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Evil Is Alive And Well: Pakistani Court Frees Daniel Pearl’s Killer


News came Thursday that a Pakistani court has overturned the murder conviction and death sentence of Ahmed Omar Saeed Sheikh, the British-born jihadi convicted of murdering the journalist Daniel Pearl in 2002.

The ruling is a jarring reminder that for all the evils of nature—Pakistan currently has the highest number of coronavirus cases in South Asia—the evils of man are darker, and know no limits. For readers who are too young to remember, or who have forgotten, the 38-year-old Pearl was kidnapped and beheaded by Islamic jihadis in January 2002, just months after 9/11.

When the planes hit the towers, Pearl was the South Asia Bureau Chief for the Wall Street Journal, working out of Mumbai, India. He soon relocated to Karachi, Pakistan, to report on Pakistani militant groups with links to Al Qaeda. Sheikh lured Pearl with the promise of an interview with an Islamic cleric who had connections to Richard C. Reid, the infamous “shoe-bomber” who was arrested in December 2001 on a flight from Paris to Miami with plastic explosives in his shoes.

Instead, Sheikh kidnapped Pearl, who was soon executed. His killers made a snuff film of the execution. No one realized it at the time, but it would be among the first of many such jihadi videos in the years to come. But Pearl’s executioners didn’t just decapitate him. After sawing off his head they hacked the rest of his body into pieces, washed the floor and knelt down to pray. Al-Qaeda later released the video under the title, “The Slaughter of the Spy-Journalist, the Jew Daniel Pearl.”

Pearl’s gruesome murder shocked the world, which hadn’t yet become accustomed to this kind of brutality. The planes hitting the towers was one thing—and horrible, to be sure. But it wasn’t as personal or intimately violent as beheading a man and releasing a videotape of it to the world.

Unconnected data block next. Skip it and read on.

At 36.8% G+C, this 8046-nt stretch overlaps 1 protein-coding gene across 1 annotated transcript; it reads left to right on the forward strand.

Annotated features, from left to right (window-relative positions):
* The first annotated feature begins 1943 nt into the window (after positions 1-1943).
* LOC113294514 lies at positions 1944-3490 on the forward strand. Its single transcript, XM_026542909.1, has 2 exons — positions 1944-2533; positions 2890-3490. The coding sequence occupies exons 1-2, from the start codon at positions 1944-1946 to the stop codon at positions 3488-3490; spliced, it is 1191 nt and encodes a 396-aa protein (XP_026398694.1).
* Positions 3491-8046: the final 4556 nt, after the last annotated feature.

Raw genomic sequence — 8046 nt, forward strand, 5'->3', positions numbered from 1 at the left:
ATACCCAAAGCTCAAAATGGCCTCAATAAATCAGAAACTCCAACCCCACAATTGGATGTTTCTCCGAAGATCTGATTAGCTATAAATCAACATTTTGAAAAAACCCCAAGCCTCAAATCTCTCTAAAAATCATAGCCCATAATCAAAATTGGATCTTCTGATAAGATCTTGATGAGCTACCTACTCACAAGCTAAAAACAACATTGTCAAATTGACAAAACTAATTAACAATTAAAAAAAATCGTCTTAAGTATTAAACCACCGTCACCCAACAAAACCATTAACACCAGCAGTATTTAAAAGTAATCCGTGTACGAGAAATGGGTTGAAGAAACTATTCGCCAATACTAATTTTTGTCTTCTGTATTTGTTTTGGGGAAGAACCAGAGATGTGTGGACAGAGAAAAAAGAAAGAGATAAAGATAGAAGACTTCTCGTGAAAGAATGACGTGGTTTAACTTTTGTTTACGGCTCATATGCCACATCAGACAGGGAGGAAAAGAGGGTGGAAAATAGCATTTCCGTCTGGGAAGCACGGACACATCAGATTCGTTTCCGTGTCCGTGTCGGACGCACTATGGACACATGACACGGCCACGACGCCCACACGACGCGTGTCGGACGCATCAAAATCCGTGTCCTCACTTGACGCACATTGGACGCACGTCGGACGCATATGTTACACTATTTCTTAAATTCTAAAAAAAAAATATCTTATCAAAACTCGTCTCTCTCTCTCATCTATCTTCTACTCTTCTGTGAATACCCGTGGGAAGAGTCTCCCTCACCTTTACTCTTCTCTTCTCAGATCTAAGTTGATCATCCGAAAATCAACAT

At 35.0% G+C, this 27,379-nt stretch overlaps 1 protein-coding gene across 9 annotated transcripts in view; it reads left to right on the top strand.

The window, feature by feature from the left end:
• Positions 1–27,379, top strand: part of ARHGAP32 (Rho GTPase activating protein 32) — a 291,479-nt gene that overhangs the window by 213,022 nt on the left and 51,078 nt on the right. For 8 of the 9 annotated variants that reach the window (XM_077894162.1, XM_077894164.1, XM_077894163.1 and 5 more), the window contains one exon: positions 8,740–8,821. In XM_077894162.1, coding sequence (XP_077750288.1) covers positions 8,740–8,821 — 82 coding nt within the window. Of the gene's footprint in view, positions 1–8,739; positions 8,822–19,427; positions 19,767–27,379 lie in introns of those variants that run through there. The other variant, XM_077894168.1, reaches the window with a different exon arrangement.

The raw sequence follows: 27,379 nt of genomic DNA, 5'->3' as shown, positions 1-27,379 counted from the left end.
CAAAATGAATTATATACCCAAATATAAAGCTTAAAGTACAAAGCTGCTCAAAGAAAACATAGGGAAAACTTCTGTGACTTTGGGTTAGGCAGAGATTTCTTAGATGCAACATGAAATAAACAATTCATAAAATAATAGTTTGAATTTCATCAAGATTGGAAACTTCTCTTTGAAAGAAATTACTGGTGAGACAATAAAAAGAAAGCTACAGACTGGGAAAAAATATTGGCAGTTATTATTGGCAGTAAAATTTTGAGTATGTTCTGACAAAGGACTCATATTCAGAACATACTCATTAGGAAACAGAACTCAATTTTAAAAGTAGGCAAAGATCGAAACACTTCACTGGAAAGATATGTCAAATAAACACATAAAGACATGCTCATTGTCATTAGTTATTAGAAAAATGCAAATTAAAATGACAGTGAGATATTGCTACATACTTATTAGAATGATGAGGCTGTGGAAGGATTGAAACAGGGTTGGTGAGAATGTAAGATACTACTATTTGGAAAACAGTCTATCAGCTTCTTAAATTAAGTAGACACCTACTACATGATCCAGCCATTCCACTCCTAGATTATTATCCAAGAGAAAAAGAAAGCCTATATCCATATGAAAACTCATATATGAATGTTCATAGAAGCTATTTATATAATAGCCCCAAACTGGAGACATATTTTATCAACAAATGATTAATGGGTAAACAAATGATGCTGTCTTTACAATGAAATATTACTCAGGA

The plot doesn’t stop there, though. American officials believe Khalid Shaikh Mohammed, the Al Qaeda leader and mastermind of 9/11, wielded the knife in the videotape. KSM was caught in 2003, and during one of many brutal CIA interrogations (he was reportedly waterboarded 183 times in the first month of his captivity) he confessed to killing Pearl. Later, he bragged about it in Guantánamo.

There wasn’t much evidence of KSM’s culpability until the release of a 2011 report by the Pearl Project, a collaboration of students, faculty, and journalists at Georgetown University led by Pearl’s friend and erstwhile colleague Asra Q. Nomani. By examining previously unknown evidence and using a process called vascular technology, they were able to analyze the videotape of Pearl’s execution and match the veins on the hand of the killer with KSM.

That’s the backstory. As for Sheikh, no one seriously believes he was not part of the conspiracy to kill Pearl. If Sheikh didn’t wield the knife himself, he undoubtedly knew what fate awaited Pearl, and handed him over willingly to KSM.

During his eighteen years in prison, Sheikh has not fit the profile of a man wrongfully convicted. After a 2008 terrorist attack in Mumbai, he somehow placed a call to Pakistan’s president, pretending to be the Indian foreign minister and warning of an impending attack by India. In 2016, Pakistani authorities foiled a jihadi plot to free him from prison.

That he has been freed should serve as a warning, and a reminder. The Pearl case was in a way a mini-drama of the entire sweep of radical Islamic terrorism and post-9/11 counterterror operations to come. Like 9/11, it helped awaken the West to historical currents we barely knew were running—jihadism, anti-Semitism, anti-Americanism, all of it captured in what Christopher Hitchens often called “Islamofascism.”

Hitchens once said that anti-Semitism isn’t just the enemy of the Jewish people but “the common enemy of humanity and of civilization, and has to be fought against very tenaciously for that reason, most especially in its current, most virulent form of Islamic Jihad.” He noted that Sheikh, Daniel Pearl’s “revolting murderer,” was educated at the London School of Economics. Hitchens’ point, which he made over and over again in the years after 9/11, was that this horrible thing, Islamofascism, wasn’t a distant threat from a faraway land. It was from and of the West as much as the Mideast, a toxic melding of modern fascism and Islamic zealotry.

That was true when Pearl was executed in 2002, and it’s true today. The freeing of his killer this week should be a reminder that this evil will never just go away on its own. It must be torn out, root and branch, wherever it was found.